Wednesday, August 7, 2013

Thyme Roasted Butternut Squash

Craving potatoes? Hash browns? Don't want to eat potatoes? Perfect - this will solve that problem for you.

During my research and experimentation with butternut squash, I thought, "Why does everything call for thyme?!" And once I started getting into kitchen tests I realized "Oh, because it's almost always amazing. Duh!" This pairing - butternut squash and thyme - is one of those cases where you shouldn't fix something that isn't broke.

And it's true - the thyme is the magic in this dish. The simple sweet and nutty flavor of the butternut announced by the fragrant thyme making this a wonderfully simple and elegant side dish to just about anything. It goes particularly well with any type of roast or whole meat - beef roast, pork loin, whole chicken, or a side dish at Thanksgiving. It's perfect because while the meat is cooking in the oven, you can sizzle this up on the stove.

A final note to those who are  feeling ambitiously lazy: you can buy pre-diced butternut squash at most grocery stores to avoid peeling, hulling, and dicing it yourself.


1 large butternut squash
2 Tablespoons olive oil
1 teaspoon dried thyme, or 1 Tablespoon fresh thyme

2 Tablespoons cold butter
Salt/Pepper to taste


Peel, hull, and dice the squash.

In a large skillet, heat olive oil on medium high. Add diced squash, spreading into a single layer. Cook about five minutes, until brown. Toss occasionally to brown additional sides - about another five minutes. After squash is mostly browned turn heat to medium low, add thyme and salt, and cover. Cook an additional 10 minutes, tossing occasionally, or until squash is tender when poked with a fork.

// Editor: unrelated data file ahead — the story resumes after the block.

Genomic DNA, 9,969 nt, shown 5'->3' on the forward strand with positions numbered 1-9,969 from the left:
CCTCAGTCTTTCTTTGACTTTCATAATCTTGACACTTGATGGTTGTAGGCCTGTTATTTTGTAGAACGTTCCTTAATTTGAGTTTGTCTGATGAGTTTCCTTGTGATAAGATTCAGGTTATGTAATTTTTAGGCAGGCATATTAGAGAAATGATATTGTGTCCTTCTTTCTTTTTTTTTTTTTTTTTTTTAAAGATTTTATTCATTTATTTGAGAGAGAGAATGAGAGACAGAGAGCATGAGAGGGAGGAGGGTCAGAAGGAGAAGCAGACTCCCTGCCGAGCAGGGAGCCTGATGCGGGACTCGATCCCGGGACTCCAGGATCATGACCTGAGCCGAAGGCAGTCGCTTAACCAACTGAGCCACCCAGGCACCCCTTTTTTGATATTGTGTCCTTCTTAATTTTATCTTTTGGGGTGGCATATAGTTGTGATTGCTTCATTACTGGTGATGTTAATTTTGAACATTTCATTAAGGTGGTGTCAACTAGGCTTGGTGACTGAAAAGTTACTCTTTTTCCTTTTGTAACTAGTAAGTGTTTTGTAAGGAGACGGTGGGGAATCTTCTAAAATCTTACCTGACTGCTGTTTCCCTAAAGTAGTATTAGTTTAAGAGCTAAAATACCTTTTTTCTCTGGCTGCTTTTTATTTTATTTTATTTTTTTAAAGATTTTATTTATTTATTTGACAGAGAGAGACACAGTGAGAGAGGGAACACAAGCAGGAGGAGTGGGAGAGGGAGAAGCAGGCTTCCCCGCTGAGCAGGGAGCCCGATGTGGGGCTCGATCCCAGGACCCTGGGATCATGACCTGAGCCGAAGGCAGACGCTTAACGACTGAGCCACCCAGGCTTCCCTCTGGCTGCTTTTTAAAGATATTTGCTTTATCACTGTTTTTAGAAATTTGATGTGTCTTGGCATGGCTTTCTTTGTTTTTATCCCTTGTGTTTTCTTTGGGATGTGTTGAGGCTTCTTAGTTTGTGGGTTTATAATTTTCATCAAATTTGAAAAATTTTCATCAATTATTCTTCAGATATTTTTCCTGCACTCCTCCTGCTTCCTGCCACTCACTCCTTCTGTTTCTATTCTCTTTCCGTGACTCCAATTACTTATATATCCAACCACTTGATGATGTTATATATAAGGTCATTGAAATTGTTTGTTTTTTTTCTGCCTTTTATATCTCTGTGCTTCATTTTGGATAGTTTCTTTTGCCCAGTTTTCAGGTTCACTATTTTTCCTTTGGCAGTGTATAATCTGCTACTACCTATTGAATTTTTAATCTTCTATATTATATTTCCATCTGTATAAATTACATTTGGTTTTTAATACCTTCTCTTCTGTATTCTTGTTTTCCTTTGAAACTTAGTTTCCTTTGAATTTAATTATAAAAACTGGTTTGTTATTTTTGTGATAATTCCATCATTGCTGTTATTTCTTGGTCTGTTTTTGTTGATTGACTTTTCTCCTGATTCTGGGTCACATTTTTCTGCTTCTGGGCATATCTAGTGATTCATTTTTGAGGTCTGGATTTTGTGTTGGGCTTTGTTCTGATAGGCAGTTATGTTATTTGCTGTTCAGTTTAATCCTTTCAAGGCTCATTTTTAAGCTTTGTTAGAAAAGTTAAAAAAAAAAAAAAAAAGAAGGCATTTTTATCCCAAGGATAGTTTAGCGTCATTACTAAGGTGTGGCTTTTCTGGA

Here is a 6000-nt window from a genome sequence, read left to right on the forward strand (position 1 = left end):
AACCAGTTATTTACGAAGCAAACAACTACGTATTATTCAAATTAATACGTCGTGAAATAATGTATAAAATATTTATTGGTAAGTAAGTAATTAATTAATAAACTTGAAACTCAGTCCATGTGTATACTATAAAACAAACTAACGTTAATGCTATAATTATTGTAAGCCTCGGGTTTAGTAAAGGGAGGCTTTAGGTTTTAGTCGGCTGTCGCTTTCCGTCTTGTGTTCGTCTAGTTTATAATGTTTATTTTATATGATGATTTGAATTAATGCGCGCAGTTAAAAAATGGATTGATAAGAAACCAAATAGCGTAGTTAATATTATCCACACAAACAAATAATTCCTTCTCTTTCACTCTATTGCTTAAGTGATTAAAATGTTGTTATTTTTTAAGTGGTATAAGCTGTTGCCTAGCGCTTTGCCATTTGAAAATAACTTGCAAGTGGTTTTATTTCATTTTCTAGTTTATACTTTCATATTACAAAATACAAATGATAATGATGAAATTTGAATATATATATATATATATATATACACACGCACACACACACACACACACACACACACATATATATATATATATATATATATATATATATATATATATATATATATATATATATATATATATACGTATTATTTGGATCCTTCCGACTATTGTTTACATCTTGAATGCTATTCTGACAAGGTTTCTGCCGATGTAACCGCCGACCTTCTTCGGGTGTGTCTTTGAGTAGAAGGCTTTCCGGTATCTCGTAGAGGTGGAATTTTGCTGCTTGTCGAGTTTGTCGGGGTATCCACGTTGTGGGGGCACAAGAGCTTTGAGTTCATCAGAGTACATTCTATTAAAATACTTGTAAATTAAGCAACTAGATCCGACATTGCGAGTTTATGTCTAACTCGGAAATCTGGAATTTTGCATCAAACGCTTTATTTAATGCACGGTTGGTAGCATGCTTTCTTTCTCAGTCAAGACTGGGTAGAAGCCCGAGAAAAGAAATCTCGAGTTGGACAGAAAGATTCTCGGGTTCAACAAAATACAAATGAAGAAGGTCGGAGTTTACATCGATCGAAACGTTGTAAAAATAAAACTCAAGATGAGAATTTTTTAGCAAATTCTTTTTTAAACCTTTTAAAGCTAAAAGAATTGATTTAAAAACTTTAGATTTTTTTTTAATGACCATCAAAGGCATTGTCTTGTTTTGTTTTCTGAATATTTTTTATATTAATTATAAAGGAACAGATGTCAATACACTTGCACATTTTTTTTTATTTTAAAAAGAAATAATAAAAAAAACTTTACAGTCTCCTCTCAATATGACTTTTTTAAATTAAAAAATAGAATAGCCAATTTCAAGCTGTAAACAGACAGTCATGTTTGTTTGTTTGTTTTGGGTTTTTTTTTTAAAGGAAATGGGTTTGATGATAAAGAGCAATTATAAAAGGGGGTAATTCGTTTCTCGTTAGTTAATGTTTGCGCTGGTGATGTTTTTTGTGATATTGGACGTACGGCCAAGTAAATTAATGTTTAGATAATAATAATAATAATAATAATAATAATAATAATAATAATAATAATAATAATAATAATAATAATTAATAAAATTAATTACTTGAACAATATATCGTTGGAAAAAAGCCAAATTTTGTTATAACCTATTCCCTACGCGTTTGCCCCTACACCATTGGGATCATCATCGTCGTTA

Remove from heat, add butter and gently stir or toss until butter is melted. Serve hot.

Short hand: Brown squash on med high, add thyme, butter, and salt, cover for 10-15 additional mins, stirring occasionally. Remove from heat, add butter, stir til melted. Serve

Monday, August 5, 2013

Chocolate Chip Scones

I make scones mostly because we don't eat dinner until 8 or so most nights, and I need a little something something around five to keep me sane. I've often preferred eating a little bit later at night, but once Downton Abby came along and stole my heart, I was convinced that having afternoon tea is perfectly normal for everyone, even if we don't have Mr. Mosley to serve it.

These are rich and wonderful. Initially the orange juice in these seems like the random thing I typed while sleep walking and forgot to delete. However, the flavor mostly bakes out leaving behind and interesting sweetness that adds a special lightness to the recipe as a whole. They are softer than most scones I've previous tried, but they are fragrant, delicious, and perfect with spiced tea, hot chocolate, or vanilla steamed milk.


1 3/4 cups all-purpose flour
1/3 cup white sugar
2 teaspoons baking powder
1/2 teaspoon salt

6 tablespoons cold butter, cubed
1/8 cup orange juice
1/8 cup cream (heavy or light will do. Use Half and Half only if you're in a pinch)

1/2 cup chocolate chips


Preheat oven to 400ยบ degrees.

In a food processor, pulse dry flour, sugar, baking powered, and salt together. Add butter and pulse until mixture is like fine crumbs. If you squeeze it in your hand at this point, it should stick together, but if you poke your fistful of dough it should crumble.

Add orange juice, pulse just until incorporated. Add cream, and pulse again just until incorporated. Error on the side of under-mixing it in the food processor. If needed, turn onto a clean surface to finish mixing. Mix in chocolate chips by hand.

Divide dough and shape into two rounds about 3/4 inch thick. Cut each round into 4-6 sections.

Place sections onto a greased cookie sheet and bake for 12-15 mins, watching carefully. Allow to cool in order to burn your hands and mouth while scarfing down these dainty treats.